Next step is to prepare the coupler.  With a metal coupler in a plastic box most of the tedious filing and burnishing that's needed with an all metal installation is unnecessary.  All I do is burnish the outside of the knuckle with Kadee greasem, since it's the part that needs to slide by another coupler really easily to couple slowly.

Burnishing the knuckle

And more burnishing just to be sure

It's not that hard to burnish the knuckle faces on an installed coupler, but it's trivial before you put the coupler in it's box so I like to do a thorough job of it.

Then put the coupler together, get the coupler, spacer, and screws all sandwiched up, and mount it.

All the pieces

Putting in the center screw (that goes over the car end) first since it's the shorty makes sure it gets as much of a bite as it can, and of course you have to be careful not to over tighten it.  The other screw will be a little reluctant to find the hole (even after enlarging the holes the spacing isn't a perfect match), but by tipping it a little it will catch and you can then straighten it out.  No need to worry about over tightening the 10mm screw, at least not with a jewelers screw driver.

Installed Kadee
The end result sticks out the right amount, is the right height, and works great.  The Tighe warehouse at the back of my layout (track center line 26" from the layout edge) is the industry the Berwicks head to on my layout.  Uncoupling the Atlas couplers back there can be pretty annoying - visiting friends have sometimes been unable to do it at all.  The switch to Kadees has improved the experience immensely.

Now if those plastic boxes would just come in so I can finish off my Berwicks and get on to the coalveyors...

Wednesday, February 15, 2012


I've planned to equip all my cars with Kadee couplers, because of the improved operation. Kadees will couple much more gently than Atlas couplers, which generally take a moderate slam. Kadees are also much easier to uncouple than Atlas couplers. I loath uncoupling magnets - they're never where you need to uncouple, except on rare occasions. If you do uncouple over one, you either leave the car with it's coupler sprung to the side so you can't couple to it, or you have to back and fill to shove the car back past the magnet. And of course they always seem to show up under spots where you stopped without intending to uncouple. I prefer to uncouple with a skewer like tool.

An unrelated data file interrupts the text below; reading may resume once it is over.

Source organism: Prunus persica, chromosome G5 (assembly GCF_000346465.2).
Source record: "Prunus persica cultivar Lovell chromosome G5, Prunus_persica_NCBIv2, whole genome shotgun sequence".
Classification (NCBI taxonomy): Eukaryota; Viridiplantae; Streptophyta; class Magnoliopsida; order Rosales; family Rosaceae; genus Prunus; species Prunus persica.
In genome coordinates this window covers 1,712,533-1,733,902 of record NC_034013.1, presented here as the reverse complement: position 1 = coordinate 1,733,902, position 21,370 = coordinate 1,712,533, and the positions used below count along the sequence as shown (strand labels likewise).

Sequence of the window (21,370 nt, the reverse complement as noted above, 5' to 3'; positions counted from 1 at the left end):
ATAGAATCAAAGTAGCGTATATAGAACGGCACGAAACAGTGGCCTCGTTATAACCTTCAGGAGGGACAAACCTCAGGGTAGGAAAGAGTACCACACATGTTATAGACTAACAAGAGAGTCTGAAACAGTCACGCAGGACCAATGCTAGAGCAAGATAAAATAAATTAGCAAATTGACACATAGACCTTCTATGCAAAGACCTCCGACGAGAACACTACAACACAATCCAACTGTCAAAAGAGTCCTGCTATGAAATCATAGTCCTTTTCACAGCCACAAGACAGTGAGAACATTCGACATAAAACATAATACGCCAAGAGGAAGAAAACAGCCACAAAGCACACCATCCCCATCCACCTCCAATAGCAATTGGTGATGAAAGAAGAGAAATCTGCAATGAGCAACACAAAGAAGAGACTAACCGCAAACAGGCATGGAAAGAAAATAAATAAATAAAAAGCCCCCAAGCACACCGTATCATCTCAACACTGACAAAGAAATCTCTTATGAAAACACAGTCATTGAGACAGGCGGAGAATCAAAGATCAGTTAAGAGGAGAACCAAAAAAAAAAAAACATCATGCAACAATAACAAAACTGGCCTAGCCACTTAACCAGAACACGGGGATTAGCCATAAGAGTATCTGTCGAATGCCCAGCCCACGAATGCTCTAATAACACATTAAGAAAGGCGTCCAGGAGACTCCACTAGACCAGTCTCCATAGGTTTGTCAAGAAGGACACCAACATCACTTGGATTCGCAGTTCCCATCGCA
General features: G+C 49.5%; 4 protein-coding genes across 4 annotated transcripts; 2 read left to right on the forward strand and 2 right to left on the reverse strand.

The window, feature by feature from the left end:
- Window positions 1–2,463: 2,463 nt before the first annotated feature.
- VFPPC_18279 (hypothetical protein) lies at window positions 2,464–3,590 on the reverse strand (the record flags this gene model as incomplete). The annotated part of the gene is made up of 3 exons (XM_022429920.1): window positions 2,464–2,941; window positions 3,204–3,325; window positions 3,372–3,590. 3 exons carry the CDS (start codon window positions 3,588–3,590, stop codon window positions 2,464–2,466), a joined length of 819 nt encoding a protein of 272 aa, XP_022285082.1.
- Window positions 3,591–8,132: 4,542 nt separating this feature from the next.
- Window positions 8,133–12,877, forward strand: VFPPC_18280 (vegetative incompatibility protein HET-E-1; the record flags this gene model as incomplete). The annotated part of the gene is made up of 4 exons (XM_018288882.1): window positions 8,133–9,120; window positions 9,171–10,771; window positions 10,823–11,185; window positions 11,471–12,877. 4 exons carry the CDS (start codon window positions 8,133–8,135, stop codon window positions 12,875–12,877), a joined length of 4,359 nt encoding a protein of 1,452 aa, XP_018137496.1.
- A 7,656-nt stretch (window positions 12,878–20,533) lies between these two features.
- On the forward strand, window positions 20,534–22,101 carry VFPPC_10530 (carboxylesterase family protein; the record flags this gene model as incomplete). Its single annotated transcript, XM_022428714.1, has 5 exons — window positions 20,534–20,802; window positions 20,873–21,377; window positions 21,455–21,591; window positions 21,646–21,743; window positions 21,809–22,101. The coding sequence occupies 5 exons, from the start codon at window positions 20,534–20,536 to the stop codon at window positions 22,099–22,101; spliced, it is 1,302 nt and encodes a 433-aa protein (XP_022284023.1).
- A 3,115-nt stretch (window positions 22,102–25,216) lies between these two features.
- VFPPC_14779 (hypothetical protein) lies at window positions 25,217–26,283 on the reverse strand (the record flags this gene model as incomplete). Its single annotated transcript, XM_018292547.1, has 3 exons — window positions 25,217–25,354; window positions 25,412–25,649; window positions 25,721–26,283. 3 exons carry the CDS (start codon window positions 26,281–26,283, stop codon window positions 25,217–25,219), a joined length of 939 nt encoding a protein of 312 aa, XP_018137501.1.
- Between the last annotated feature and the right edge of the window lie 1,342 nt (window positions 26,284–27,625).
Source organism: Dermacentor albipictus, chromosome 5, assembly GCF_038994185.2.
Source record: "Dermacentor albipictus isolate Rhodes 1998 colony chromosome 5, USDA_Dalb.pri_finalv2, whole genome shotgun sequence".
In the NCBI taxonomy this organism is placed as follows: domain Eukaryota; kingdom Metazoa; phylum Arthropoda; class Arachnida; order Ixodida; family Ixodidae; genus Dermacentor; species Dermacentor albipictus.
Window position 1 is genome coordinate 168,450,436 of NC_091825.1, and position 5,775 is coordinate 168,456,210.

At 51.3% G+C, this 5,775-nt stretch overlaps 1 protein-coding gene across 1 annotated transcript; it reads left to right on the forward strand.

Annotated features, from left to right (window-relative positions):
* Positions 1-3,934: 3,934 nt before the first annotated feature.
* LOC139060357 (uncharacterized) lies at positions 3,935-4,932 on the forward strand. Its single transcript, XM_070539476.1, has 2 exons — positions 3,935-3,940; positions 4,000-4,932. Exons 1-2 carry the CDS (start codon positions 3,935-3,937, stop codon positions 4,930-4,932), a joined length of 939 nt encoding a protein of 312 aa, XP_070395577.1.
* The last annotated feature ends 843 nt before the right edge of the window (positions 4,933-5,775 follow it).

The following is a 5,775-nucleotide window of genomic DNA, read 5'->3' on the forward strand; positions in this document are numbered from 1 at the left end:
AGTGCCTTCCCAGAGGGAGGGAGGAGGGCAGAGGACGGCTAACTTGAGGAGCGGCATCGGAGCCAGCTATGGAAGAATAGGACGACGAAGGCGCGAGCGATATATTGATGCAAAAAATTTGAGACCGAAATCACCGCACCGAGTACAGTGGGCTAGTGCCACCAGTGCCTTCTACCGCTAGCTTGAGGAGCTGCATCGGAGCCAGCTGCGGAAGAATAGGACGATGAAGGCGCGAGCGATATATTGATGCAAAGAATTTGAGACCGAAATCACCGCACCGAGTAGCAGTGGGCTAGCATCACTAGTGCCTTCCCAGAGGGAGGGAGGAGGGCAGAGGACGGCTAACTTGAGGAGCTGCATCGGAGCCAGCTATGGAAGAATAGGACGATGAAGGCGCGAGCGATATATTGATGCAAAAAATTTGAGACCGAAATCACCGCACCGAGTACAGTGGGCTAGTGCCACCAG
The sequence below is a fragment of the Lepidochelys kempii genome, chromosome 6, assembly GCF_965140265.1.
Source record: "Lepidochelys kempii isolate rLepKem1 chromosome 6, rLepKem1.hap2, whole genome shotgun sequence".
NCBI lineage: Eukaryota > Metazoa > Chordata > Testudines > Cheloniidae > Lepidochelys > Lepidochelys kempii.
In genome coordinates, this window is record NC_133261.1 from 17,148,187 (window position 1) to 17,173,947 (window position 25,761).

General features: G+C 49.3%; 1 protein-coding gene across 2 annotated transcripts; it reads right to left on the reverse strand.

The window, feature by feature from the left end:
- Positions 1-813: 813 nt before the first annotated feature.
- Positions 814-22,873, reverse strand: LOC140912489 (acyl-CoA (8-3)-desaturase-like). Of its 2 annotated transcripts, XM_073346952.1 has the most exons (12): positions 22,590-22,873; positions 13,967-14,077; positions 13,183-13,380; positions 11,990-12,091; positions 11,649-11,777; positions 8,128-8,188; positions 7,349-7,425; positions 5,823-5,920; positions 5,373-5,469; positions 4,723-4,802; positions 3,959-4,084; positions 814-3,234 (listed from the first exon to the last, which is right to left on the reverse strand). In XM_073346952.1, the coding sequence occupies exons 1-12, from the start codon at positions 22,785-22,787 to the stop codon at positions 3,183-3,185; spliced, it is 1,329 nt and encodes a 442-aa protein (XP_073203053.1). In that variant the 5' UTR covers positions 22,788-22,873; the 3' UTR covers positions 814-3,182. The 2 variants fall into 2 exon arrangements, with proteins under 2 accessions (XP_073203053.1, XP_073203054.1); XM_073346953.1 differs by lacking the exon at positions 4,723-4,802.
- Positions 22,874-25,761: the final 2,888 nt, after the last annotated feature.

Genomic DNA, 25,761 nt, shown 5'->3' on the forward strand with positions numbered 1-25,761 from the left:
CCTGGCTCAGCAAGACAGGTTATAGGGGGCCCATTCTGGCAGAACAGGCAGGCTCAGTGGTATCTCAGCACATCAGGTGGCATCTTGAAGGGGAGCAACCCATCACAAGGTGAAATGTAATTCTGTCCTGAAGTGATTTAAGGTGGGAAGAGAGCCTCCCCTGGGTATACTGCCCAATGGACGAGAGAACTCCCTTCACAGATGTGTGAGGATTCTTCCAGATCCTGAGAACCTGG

At the recent Springfield, MA train show Kadee displayed their new O scale couplers for the first time. My first thought was "Aha! My procrastination has paid off!" So I bought a couple pairs of the #745 "prototype" head medium centerset shank metal couplers with plastic boxes. Previously I'd used only #805 metal couplers in the metal boxes. I was pleasantly impressed at how easy it was to prepare a metal coupler in a plastic box - none of the filing and burnishing I'd done on the metal in metal ones appears to be necessary. And the #745 couplers look nicer than the #805s.